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No. 87,130








K.S.A. 8-1568, fleeing or attempting to elude a police officer, and K.S.A. 21-3808, obstructing legal process or official duty, criminalize conduct that interferes with the performance of law enforcement. Both statutes are designed to encourage citizens to cooperate with law enforcement and punish those who make the officer's job more difficult and dangerous. Because both statutes have a similar purpose, we determine that case law developed in interpreting K.S.A. 21-3808 can be applied in interpreting K.S.A. 8-1568. From the above analysis, we determine that a defendant's reason for eluding capture and his or her status are irrelevant and that only the officer's reason for attempting to capture the defendant is significant under K.S.A. 8-1568.

Appeal from Douglas District Court, MICHAEL J. MALONE, judge. Opinion filed November 15, 2002. Affirmed.

Patrick H. Dunn, assistant appellate defender, for appellant.

Kelly J. McPherron, legal intern, Angela M. Wilson, assistant district attorney, Christine Kenney, district attorney, and Carla J. Stovall, attorney general, for appellee.

Before GERNON, P.J., GREEN, J., and PADDOCK, S.J.

GREEN, J.: Following a jury trial, Billy Wayne Carter, II, was convicted of fleeing or attempting to elude a law enforcement officer, obstruction of official duty, and battery on a law enforcement officer. Carter was sentenced to 24 months' probation with an underlying prison term of 36 months for the convictions. On appeal, Carter contends that the State violated his Fifth Amendment rights by commenting on his post-Miranda silence. In addition, Carter maintains that his conviction for attempting to elude capture under K.S.A. 8-1568(b)(2) was not supported by sufficient evidence. We disagree and affirm.

Just after midnight, on September 30, 2000, Officer Ken Farrar of the Lawrence Police Department was sent to 1951 Miller Drive in Lawrence. The control center told Officer Farrar that a stabbing had occurred at that address. When Officer Farrar arrived at that location, he was joined by Officer Bruce Elliott, and they both proceeded to speak with the victim of the stabbing, Jason Streeter. Streeter told the officers that Billy Wayne Carter had stabbed him with a pair of scissors. Streeter also gave the officers a description of the car Carter was driving. Officer Farrar then relayed the description of the car to other officers on patrol.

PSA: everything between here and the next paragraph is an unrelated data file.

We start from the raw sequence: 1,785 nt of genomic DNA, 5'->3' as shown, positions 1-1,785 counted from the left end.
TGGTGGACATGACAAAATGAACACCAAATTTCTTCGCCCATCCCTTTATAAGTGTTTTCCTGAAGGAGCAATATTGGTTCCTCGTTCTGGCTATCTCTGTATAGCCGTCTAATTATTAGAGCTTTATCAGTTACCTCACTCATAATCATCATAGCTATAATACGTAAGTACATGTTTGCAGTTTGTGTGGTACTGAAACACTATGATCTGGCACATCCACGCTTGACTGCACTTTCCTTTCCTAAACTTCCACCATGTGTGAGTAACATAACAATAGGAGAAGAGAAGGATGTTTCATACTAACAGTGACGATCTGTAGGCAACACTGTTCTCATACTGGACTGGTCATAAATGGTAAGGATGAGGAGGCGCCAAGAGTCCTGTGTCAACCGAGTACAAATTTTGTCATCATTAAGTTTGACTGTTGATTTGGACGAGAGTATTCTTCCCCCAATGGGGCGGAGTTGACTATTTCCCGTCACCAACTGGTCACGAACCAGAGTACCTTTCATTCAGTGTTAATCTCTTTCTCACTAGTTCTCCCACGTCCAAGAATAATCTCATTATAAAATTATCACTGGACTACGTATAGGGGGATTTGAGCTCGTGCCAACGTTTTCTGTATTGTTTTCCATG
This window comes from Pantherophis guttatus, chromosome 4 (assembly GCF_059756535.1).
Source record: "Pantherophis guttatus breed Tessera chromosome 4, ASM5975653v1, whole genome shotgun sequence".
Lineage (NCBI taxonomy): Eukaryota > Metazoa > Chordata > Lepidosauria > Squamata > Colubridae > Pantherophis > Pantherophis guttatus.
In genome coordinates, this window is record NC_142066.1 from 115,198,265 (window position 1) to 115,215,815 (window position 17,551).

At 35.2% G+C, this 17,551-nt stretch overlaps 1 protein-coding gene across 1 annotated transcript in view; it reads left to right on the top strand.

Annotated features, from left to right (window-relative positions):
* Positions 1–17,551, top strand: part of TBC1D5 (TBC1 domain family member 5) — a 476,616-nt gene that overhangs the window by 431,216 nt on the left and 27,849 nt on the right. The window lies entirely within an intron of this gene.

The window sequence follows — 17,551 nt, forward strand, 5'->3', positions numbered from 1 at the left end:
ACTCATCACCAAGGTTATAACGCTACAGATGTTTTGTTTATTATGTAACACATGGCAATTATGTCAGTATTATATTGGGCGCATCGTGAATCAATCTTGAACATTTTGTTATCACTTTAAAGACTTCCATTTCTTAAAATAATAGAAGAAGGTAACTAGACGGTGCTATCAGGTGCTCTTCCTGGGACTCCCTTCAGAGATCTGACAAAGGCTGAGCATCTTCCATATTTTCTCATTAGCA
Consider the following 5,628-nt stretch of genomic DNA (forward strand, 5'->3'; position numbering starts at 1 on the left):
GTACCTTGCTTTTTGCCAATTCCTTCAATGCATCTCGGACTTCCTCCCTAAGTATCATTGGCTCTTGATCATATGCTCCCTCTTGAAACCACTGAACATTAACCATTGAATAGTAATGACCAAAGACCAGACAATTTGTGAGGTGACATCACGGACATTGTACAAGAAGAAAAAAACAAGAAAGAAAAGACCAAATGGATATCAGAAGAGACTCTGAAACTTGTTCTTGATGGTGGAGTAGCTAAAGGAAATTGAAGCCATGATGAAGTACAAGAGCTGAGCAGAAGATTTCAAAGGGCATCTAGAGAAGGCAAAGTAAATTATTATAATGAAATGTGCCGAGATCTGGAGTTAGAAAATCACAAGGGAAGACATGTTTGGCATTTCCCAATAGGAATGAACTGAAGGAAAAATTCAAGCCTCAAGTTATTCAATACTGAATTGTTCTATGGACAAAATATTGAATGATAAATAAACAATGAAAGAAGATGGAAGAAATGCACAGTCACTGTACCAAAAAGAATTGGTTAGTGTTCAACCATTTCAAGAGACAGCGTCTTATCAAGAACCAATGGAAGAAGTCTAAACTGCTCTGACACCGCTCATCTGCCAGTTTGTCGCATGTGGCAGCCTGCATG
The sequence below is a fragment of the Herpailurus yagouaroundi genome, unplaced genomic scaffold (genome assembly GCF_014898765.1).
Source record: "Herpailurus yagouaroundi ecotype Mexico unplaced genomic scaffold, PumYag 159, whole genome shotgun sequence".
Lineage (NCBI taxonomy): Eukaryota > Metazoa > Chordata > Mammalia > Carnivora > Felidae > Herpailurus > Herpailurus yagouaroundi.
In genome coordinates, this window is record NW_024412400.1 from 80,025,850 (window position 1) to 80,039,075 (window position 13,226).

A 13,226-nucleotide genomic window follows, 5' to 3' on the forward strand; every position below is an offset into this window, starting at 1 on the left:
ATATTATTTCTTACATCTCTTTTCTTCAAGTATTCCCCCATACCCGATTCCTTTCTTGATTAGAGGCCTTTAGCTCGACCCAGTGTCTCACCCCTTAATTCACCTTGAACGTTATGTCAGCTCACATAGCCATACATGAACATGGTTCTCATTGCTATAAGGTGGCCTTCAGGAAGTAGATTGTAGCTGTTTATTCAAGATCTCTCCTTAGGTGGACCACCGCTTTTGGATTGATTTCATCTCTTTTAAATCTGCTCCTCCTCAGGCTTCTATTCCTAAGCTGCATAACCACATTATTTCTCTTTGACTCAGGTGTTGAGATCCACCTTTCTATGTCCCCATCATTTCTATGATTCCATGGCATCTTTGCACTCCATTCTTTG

Shortly before 1 a.m., Officer Matthew Weidl saw a car that matched the description given by Officer Farrar. Officer Weidl did a registration check and confirmed the car belonged to Carter. Officer Weidl then told other officers that he would need assistance to conduct a felony car stop. When Officer Sam Harvey and Sergeant Mike Pattrick arrived, the three officers stopped the car. Officer Harvey told the driver of the car to stick his hands out the window into plain sight. The driver initially put his hands out the window, then almost immediately pulled them back in the car. The officer repeated the request for the driver to place his hands outside the window of the car. The driver ignored the request and started to drive the car away.

Officers Weidl and Harvey, who were in full uniform, pursued the car in their fully marked patrol cars with lights and sirens activated. Sergeant Pattrick pursued in his unmarked car. The chase eventually ended at 2200 Harper. The driver left the car and ran toward the front porch of a trailer. At this point, Officer Weidl chased after the driver on foot and tackled him. The driver then got to his feet and a struggle ensued as the officers attempted to restrain the driver. After the officers had the suspect under control, Officer Weidl saw a pair of scissors in the suspect's hands. Officer Weidl used his flashlight to strike the suspect's hand until he released the scissors. All of the officers on the scene identified the suspect as Carter.

Two of the officers received minor injuries in the struggle. Additionally, Carter received injuries and was taken from the scene in an ambulance. Carter testified that while he was at the hospital an officer asked him if he would like to explain his side of the story. Carter testified that he told the officer he had just received a shot from the nurse, and that while he would like to help in any manner he could, he did not believe it was in his best interest to say anything while he was under the influence of the drugs.